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Easterling v. Progressive Specialty Insurance Co.

Supreme Court of Alabama

September 15, 2017

Hershel Eugene Easterling, individually and as personal representative of the Estate of Charlotte Easterling
v.
Progressive Specialty Insurance Company

         Appeal from Chilton Circuit Court (CV-15-900095)

          SHAW, Justice.

         Hershel Eugene Easterling, both individually and as the personal representative of the estate of Charlotte Easterling, appeals from a summary judgment in favor of Progressive Specialty Insurance Company ("Progressive") on his claims seeking uninsured/underinsured-motorist ("UIM") benefits. We reverse and remand.

         Facts and Procedural History

         In December 2014, Hershel and his wife, Charlotte Easterling, were injured when their vehicle was rear-ended in Chilton County by a vehicle driven by Ashley Marie McCartney. In April 2015, the Easterlings sued McCartney in the Chilton Circuit Court, alleging that McCartney behaved negligently and/or wantonly at the time of the accident. The Easterlings' complaint also named Progressive, their insurer, as a defendant and included a count seeking to recover UIM benefits from Progressive.

         Following the filing of the underlying action, Charlotte died.[1] Subsequently, an estate was opened and Hershel was appointed personal representative of Charlotte's estate. The trial court later granted Hershel's motion seeking to substitute himself, in that capacity, as a named plaintiff.[2]

         Before trial, McCartney filed a "Suggestion of Bankruptcy" informing the trial court of her initiation of bankruptcy proceedings[3] and asserting, as a result, that, because the underlying action was allegedly "founded on a claim that a bankruptcy discharge would release, " the instant case "should be ceased."[4] In response, Progressive filed a motion and supporting brief requesting a summary judgment in its favor on Hershel's UIM claim. Specifically, Progressive argued that, under Alabama law, a plaintiff may seek to recover UIM benefits from his insurer only if the plaintiff is "legally entitled to recover damages" from the tortfeasor. See § 32-7-23(a), Ala. Code 1975.[5] Progressive contended that, because McCartney's bankruptcy filing "foreclose[d] [McCartney's] legal obligation to pay debts" -- including any judgment recovered against her by Hershel -- Hershel was not legally entitled to recover from McCartney in excess of McCartney's own liability-insurance policy limits and, thus, Hershel's claim for UIM benefits accordingly failed as a matter of law.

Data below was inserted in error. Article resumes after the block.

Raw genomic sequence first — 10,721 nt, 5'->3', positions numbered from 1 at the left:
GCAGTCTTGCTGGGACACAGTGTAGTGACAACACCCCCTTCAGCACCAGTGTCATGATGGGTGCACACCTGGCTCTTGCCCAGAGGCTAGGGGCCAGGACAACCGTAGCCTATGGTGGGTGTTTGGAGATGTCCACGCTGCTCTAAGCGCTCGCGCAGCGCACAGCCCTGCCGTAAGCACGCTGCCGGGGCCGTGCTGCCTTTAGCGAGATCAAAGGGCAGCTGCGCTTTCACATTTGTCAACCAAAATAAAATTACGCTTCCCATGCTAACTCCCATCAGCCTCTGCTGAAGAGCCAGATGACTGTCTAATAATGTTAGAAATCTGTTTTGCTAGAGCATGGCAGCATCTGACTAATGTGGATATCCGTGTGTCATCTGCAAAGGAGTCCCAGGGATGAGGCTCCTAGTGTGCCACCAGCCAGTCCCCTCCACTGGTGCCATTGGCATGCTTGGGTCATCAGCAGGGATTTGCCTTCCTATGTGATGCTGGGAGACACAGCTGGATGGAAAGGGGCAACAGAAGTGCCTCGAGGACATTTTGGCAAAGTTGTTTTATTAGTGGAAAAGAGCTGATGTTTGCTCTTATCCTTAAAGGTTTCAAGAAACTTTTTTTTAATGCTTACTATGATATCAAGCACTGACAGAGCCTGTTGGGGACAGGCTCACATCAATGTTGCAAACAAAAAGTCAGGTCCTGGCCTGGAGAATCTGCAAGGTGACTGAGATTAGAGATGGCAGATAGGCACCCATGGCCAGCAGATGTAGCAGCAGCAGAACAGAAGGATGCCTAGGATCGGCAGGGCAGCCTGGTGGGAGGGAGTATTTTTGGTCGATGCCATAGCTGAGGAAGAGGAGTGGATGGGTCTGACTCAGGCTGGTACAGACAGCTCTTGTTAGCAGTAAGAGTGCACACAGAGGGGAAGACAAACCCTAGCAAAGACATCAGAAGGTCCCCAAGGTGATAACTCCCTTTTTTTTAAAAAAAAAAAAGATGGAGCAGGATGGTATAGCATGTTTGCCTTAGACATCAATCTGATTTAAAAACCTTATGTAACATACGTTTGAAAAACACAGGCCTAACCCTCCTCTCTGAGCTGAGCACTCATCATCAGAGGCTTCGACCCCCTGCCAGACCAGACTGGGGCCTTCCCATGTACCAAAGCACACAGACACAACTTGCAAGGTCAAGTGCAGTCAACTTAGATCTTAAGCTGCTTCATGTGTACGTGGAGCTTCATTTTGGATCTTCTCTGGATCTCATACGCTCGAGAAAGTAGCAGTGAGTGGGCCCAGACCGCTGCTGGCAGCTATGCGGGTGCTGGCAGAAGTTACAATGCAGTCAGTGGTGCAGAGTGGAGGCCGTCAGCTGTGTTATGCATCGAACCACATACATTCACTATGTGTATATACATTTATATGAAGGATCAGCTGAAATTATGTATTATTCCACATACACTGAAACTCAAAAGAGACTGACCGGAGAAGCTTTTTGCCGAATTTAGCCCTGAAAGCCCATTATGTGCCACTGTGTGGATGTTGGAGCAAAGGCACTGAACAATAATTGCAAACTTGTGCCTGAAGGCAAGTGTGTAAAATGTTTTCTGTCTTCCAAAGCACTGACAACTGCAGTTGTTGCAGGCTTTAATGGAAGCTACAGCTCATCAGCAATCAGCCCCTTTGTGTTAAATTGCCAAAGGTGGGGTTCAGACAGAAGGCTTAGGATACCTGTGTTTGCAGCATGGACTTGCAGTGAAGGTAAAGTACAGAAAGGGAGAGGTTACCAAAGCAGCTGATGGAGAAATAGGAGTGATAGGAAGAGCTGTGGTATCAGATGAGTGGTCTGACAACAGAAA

In support of its position, Progressive cited, and sought to have applied, the rationale of cases in which this Court has interpreted the phrase "legally entitled to recover" to prevent the recovery of UIM benefits, including a workers' compensation plaintiff's inability to recover from a co-employee and a plaintiff's inability to recover damages in excess of a statutory cap when the defendant is a governmental entity. See Kendall v. United Servs. Auto. Ass'n, 23 So.3d 1119, 1125 (Ala. 2009) ("In this case, Kendall could recover no more than the statutory maximum of $100, 000 in damages from the County under § 11-93-2, Ala. Code 1975. Because Kendall had already recovered the statutory maximum of $100, 000, she was no longer 'legally entitled to recover' damages from the [tortfeasors]; therefore, she could not recover UIM benefits from her insurer."), and Ex parte Carlton, 867 So.2d 332, 338 (Ala. 2003) ("The workers' compensation benefits Carlton received are his only remedy against his employer. ... Therefore, Carlton is not 'legally entitled to recover damages from the owner or operator of an uninsured vehicle' as the plain language of § 32-7-23(a), Ala. Code 1975, or the clear and unambiguous provisions of his mother's State Farm policy require. Thus, he may not recover uninsured-motorist benefits under the policy."). Progressive maintained that its reasoning was not contrary to the purpose behind Alabama's statute requiring UIM coverage but that it was, instead, part and parcel of the purported condition precedent to recovery under that statute, namely, "the legal entitlement to recover from the tortfeasor the amount sought from the [UIM] carrier."

         In his response to Progressive's motion, Hershel disagreed that the Bankruptcy Code operated to prevent recovery as Progressive alleged. According to him, "[t]he [B]ankruptcy [C]ode ... is not set up to protect ... [an] entity from payments which they are contractually obligated to pay through an agreement with an innocent third party." He further observed that, according to 11 U.S.C. § 524(e), "discharge of the debtor [in bankruptcy] does not affect the liability of any other entity ... for such debt." According to those principles, Hershel maintained that the authorities cited by Progressive were inapposite and that Progressive's summary-judgment motion was due to be denied.